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April 23, 2007

I Love Apostrophes

Garson, 'Bodily Harm" Keats's Figures in the 'Ode on a Grecian Urn''' -- Jerz EL312 (Literary Criticism)

"Apostrophe is an address to the absent as if present, the inanimate as if animate; a rhetorical question is one to which no answer is expected. These figures of power. To use them is to address someone who cannot talk back-a strategy that ensures not only that you will have the last work, but that your discourse will manifest a high degress of "'literariness'" (Garson 453).

It seems to me that Keats used apostrophes to allow for an unanswerable, unsolvable rhetorical question about the urn and the overall poem. Since the narrator speaks to her, the figure as it is noted that the urn is personified as a female, by apostrophizing her, he calls her into being; he tells her history even as he laments her citizens' inability to tell it (Garson 458).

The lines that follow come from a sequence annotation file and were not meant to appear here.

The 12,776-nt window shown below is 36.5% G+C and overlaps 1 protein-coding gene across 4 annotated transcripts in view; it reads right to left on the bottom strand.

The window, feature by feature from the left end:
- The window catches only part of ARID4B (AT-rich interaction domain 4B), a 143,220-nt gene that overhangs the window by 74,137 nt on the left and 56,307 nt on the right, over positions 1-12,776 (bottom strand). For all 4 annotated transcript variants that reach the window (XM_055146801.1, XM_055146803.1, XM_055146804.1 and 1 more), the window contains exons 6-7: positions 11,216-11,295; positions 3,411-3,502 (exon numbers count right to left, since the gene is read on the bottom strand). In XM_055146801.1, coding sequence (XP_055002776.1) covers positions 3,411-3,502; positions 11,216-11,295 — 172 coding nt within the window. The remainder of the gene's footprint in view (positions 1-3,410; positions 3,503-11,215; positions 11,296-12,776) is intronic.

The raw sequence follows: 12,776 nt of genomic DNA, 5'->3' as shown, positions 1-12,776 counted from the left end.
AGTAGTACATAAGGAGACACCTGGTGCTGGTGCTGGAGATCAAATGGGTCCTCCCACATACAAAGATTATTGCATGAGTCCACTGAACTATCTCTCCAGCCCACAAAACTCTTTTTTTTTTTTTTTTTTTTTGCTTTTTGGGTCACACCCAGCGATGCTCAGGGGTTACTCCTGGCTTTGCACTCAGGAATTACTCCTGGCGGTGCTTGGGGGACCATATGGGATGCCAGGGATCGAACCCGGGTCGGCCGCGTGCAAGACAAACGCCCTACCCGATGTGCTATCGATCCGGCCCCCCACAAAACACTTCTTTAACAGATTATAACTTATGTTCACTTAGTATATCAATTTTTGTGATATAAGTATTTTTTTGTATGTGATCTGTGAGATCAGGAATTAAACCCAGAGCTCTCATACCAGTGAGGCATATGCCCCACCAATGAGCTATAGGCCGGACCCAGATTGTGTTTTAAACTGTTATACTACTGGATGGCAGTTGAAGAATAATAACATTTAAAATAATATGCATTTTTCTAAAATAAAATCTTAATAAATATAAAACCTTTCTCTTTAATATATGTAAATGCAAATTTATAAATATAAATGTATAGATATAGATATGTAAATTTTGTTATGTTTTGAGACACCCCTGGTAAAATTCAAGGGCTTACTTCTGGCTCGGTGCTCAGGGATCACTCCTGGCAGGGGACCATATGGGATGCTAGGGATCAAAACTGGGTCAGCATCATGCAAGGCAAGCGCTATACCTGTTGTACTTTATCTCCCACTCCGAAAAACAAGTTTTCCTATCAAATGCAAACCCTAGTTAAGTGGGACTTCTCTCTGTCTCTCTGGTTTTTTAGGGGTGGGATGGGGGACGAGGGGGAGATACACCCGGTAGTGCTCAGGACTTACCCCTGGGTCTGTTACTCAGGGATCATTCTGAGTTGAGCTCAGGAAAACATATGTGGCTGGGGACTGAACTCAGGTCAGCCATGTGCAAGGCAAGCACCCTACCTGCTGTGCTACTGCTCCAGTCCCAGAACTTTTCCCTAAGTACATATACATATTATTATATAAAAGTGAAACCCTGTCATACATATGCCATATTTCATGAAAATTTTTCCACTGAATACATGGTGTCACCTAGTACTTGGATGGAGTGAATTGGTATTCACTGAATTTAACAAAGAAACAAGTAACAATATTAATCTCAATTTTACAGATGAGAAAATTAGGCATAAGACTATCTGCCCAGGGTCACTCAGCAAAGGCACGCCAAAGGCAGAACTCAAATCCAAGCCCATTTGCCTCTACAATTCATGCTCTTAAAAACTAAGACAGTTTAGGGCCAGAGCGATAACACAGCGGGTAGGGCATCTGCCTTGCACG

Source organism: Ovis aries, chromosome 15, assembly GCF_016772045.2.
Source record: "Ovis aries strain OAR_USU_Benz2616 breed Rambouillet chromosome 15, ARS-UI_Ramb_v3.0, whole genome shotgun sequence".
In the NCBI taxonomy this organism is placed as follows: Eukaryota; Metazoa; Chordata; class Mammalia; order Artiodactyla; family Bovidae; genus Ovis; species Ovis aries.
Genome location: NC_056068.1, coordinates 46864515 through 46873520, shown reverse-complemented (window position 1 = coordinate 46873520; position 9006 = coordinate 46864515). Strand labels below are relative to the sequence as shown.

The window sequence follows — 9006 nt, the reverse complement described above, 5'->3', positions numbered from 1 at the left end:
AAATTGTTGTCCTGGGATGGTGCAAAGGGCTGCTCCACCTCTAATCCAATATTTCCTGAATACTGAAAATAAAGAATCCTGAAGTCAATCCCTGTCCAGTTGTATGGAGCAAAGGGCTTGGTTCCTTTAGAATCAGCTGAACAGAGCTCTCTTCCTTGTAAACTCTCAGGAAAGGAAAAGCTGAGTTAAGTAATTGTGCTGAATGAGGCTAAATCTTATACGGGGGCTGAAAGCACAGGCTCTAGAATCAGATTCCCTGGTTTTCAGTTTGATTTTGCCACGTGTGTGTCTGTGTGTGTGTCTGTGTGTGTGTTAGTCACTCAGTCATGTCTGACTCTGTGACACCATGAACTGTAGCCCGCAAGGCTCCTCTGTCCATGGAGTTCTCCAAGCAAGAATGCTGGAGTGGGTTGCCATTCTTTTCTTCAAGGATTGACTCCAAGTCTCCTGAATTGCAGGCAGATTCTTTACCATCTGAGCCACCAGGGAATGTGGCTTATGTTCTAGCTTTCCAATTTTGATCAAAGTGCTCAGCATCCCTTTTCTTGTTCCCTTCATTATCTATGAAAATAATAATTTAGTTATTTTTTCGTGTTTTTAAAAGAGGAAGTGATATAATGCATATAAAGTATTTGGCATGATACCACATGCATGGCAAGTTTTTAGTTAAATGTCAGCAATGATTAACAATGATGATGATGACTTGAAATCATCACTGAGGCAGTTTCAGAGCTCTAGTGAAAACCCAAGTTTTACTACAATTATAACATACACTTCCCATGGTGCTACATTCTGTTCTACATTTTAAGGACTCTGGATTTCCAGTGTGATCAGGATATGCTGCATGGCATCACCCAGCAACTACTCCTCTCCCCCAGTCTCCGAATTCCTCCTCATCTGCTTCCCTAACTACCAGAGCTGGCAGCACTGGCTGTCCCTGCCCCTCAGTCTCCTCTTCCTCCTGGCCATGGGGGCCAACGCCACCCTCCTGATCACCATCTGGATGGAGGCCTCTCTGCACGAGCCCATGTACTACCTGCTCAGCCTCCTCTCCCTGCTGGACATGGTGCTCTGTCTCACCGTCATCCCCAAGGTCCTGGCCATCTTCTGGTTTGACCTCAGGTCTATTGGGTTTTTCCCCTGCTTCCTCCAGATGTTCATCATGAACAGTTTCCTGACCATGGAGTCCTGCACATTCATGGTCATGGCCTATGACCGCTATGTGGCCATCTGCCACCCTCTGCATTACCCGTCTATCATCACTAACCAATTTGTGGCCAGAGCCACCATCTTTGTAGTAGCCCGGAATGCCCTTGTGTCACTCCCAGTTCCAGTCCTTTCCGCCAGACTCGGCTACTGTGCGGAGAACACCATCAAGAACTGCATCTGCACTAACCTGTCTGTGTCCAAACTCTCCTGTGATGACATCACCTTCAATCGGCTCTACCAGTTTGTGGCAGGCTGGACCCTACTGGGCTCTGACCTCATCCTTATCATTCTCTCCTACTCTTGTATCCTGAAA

This lack of identity to the urn/female as well as this dream of cultural possession shows a dream or desire of supplementing our lack with a borrowed integritas (Garson 458). The urn speaks to the spiritual ear in search of an answer that the urn/female as well as the readers are looking for to explain not only the urn but the overall theme of the poem rather than the material ear.

Posted by Denamarie at April 23, 2007 12:20 AM

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Comments

I think you are hitting on something when you dicsuss the urn's relationship to spirituality.

Posted by: Dave Moio at April 26, 2007 2:23 PM

The urn is showing us as story rather than telling. It is sharing rather than giving. How is that not spiritual.

Posted by: Kevin "Kelo The Great" Hinton at April 26, 2007 3:47 PM

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